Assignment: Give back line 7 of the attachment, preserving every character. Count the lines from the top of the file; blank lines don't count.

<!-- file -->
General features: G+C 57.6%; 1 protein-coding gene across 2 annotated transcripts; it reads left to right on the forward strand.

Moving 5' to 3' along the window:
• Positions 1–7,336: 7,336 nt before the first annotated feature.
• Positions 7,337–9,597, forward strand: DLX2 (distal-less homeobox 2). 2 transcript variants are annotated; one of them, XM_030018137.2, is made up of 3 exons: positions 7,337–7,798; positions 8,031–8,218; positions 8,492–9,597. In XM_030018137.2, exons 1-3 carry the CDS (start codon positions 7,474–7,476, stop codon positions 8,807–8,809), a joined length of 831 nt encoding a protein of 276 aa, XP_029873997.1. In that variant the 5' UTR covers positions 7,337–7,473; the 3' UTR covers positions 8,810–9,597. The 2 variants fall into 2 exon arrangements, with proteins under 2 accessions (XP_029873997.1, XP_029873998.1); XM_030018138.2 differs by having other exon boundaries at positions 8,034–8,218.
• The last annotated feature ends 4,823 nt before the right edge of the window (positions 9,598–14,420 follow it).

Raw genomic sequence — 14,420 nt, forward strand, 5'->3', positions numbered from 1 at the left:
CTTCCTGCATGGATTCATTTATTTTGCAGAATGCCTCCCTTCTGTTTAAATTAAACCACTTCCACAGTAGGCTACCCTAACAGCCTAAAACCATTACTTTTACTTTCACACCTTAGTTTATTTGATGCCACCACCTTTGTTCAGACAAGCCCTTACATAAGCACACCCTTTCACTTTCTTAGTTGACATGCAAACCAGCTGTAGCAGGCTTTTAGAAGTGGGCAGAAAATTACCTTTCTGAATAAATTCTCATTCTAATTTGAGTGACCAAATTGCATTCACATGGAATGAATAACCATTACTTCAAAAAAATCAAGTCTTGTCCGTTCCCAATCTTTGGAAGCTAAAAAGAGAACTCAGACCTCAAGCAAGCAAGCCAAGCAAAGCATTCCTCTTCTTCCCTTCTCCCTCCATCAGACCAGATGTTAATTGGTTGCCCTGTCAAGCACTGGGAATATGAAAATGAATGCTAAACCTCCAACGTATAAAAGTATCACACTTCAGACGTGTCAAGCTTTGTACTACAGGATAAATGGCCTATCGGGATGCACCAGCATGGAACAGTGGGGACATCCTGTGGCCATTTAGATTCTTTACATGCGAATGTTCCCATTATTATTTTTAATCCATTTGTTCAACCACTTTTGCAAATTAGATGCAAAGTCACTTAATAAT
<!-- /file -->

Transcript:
CTTCCTGCATGGATTCATTTATTTTGCAGAATGCCTCCCTTCTGTTTAAATTAAACCACTTCCACAGTAGGCTACCCTAACAGCCTAAAACCATTACTTTTACTTTCACACCTTAGTTTATTTGATGCCACCACCTTTGTTCAGACAAGCCCTTACATAAGCACACCCTTTCACTTTCTTAGTTGACATGCAAACCAGCTGTAGCAGGCTTTTAGAAGTGGGCAGAAAATTACCTTTCTGAATAAATTCTCATTCTAATTTGAGTGACCAAATTGCATTCACATGGAATGAATAACCATTACTTCAAAAAAATCAAGTCTTGTCCGTTCCCAATCTTTGGAAGCTAAAAAGAGAACTCAGACCTCAAGCAAGCAAGCCAAGCAAAGCATTCCTCTTCTTCCCTTCTCCCTCCATCAGACCAGATGTTAATTGGTTGCCCTGTCAAGCACTGGGAATATGAAAATGAATGCTAAACCTCCAACGTATAAAAGTATCACACTTCAGACGTGTCAAGCTTTGTACTACAGGATAAATGGCCTATCGGGATGCACCAGCATGGAACAGTGGGGACATCCTGTGGCCATTTAGATTCTTTACATGCGAATGTTCCCATTATTATTTTTAATCCATTTGTTCAACCACTTTTGCAAATTAGATGCAAAGTCACTTAATAAT